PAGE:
John Mullins and Randy Komisar’s excellent book “Getting to Plan B” invites us to import ideas from other sectors to enhance our business planning. They explain how this can drive iterations of a business plan to reduce the risk of failure.
Planners deploy an effective “spirit” for creativity, systematic segmentation, risk assessment and due diligence before gaining board approval. They consult widely in and beyond the organisation. The organisation structure, its processes, skills, channels to market and suppliers will have been reassessed. If the plan is radical, then the level of change will be also.
Activation of the plan is passed from the planners, to the builders and then to the implementers, like a baton in a relay race. For successful implementation of the plan, the baton must retain the planners’ “spirit”.
Two separate competencies are required and need to be practiced: the hand-over and the ability to move quicker than your opponent. The baton can be dropped, if you or others:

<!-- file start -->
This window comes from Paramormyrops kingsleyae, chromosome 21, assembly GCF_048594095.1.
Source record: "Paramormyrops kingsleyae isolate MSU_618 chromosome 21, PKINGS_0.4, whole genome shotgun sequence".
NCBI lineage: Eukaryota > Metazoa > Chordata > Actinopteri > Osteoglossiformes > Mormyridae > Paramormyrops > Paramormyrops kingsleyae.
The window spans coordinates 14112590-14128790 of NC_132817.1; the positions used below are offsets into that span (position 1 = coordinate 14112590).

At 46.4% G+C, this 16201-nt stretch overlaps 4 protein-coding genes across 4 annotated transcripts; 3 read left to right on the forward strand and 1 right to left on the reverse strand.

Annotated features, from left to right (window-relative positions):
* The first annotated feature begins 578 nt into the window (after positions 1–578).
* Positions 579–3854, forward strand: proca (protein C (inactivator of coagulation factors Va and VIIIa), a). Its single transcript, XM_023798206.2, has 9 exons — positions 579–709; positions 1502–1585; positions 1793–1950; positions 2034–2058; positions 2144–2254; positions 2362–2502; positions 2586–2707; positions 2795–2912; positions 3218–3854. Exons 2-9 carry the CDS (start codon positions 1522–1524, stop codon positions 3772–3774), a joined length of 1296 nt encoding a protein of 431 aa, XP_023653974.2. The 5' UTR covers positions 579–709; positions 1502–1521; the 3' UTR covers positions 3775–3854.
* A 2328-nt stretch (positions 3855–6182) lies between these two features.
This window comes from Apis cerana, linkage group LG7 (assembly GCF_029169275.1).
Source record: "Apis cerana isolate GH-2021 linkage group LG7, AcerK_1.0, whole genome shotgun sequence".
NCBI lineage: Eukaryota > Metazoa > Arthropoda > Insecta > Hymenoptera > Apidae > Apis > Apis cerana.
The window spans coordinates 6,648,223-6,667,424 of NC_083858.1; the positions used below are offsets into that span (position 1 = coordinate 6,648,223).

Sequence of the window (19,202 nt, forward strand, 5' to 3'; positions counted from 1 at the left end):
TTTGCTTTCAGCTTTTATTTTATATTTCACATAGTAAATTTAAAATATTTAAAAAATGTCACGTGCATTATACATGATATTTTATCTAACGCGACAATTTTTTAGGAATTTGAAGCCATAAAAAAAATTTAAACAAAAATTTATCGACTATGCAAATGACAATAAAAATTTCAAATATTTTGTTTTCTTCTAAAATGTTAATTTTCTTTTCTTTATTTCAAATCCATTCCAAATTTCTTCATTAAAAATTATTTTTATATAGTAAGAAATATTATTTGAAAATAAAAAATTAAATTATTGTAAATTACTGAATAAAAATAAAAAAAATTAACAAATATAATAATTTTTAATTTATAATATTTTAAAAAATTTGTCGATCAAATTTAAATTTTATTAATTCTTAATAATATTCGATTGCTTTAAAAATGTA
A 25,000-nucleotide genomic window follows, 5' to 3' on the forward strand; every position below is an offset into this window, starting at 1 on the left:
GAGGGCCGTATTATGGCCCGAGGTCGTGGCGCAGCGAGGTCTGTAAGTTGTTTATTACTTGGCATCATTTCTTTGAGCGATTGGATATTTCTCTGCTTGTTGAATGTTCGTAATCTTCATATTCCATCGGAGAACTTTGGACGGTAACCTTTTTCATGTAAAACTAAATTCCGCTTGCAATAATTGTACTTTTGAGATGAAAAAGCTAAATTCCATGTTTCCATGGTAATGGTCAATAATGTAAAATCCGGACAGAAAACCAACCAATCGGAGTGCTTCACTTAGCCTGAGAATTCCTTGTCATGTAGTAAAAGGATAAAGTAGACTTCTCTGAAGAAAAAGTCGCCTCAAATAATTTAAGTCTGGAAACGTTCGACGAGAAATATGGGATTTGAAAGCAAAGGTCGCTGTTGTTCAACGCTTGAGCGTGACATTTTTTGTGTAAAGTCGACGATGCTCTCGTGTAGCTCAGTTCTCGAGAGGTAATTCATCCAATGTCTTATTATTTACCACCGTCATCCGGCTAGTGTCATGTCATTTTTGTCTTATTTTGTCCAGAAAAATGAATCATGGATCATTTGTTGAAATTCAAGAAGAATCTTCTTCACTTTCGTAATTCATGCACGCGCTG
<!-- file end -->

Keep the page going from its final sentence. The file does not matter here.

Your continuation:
- Fail to invest in detailed due diligence;
- Assume that everyone involved is “addressable” in the same way;
- Neglect the impact of “new entrants” who may radically affect the outcome of the race.
With the right level of detailed analysis, planning, and action, leaders can accelerate successful cultural change in a limited timescale; it is a myth that successful change needs to take years. If your segmentation strengthens communication, individual relationships and personal motivation then results are fast and stable.
Sometimes you do not need to look outside your organisation for best practice; it just needs to be passed around.
My point is simple. If “Getting to Plan B” helps you generate a new plan, don’t throw it away. As a leader, make sure that the “spirit” generated by the planning is the same “spirit” deployed in its implementation.
To be continued, with a real life example…